For a month, between March and April of 1793, two Spanish corvettes, commanded by Alessandro Malaspina and José de Bustamante y Guerra, were anchored at Sydney Cove. The Malaspina Expedition (1789–1794) was a five-year maritime scientific exploration funded by the Spanish government.
King Carlos III authorised Malaspina’s expedition, a mission aimed not only at designing a new vision of the political and economic order of the Americas, but also to carry out studies in natural history, cartography, ethnography, astronomy, hydrography and medicine, all necessary to enhance world knowledge, describing the places that they visited and adding newly discovered species to botanical and zoological inventories.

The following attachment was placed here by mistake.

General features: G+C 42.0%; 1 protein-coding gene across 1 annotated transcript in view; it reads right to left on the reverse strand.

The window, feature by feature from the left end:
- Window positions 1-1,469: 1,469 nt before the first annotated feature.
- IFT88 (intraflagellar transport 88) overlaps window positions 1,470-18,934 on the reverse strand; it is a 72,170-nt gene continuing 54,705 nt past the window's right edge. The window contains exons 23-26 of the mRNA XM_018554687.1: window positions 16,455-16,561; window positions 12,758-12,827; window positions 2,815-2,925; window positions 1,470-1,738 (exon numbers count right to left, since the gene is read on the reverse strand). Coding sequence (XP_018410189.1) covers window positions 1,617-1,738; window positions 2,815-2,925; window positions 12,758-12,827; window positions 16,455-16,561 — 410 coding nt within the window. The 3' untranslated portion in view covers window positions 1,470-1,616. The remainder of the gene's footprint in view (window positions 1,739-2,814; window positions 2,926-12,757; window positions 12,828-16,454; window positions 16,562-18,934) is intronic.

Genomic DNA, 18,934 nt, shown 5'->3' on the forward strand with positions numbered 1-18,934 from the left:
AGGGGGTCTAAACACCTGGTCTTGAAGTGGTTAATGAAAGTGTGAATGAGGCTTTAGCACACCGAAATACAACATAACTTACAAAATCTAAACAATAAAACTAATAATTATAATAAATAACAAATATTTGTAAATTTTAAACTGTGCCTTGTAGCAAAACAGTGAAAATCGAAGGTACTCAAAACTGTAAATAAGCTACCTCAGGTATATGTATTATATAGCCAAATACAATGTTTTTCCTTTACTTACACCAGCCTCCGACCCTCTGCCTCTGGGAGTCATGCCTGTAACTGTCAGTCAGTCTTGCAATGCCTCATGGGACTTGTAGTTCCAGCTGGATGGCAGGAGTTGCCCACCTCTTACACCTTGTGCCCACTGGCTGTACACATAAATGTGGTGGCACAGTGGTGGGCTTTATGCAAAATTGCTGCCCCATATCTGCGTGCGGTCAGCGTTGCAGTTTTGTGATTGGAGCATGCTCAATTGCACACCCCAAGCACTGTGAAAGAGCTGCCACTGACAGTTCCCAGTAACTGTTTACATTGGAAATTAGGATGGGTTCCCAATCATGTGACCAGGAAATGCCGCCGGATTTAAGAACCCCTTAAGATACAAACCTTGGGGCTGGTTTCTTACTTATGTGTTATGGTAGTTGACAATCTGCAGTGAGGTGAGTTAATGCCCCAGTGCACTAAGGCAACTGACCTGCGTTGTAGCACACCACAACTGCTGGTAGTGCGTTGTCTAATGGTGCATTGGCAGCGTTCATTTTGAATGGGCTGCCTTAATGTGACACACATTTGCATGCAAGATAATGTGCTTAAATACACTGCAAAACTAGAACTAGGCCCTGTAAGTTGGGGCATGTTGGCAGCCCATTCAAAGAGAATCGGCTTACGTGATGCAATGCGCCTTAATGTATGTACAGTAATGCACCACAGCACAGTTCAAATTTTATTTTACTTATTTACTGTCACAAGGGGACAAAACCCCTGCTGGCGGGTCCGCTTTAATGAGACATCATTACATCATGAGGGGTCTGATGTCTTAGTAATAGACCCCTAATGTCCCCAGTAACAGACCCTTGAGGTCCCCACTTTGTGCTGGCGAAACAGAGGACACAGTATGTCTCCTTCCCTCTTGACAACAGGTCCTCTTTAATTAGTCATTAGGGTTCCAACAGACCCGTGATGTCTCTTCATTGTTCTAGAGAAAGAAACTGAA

During their stay in Sydney the commanding officers, as well as members of the crew, explored the local area from Port Jackson to Parramatta. The Australian stage of their voyage generated hundreds of manuscripts, drawings and maps that describe in detail the voyage, their explorations around the Sydney region and also provide a record of progress in the settlement of Sydney only a few years after the arrival of the First Fleet.
To commemorate the 225th anniversary of this expedition the Spanish Embassy has sponsored a display featuring reproductions of significant material from a number of archives and museums in Madrid.
This event also celebrates the 50th anniversary of diplomatic relations between Australia and Spain.
To see the display visit LG1, opposite the Glasshouse and adjacent to the eastern entrance to the Governor Marie Bashir Reading Room - from 13 March 13 to 3 April 2018.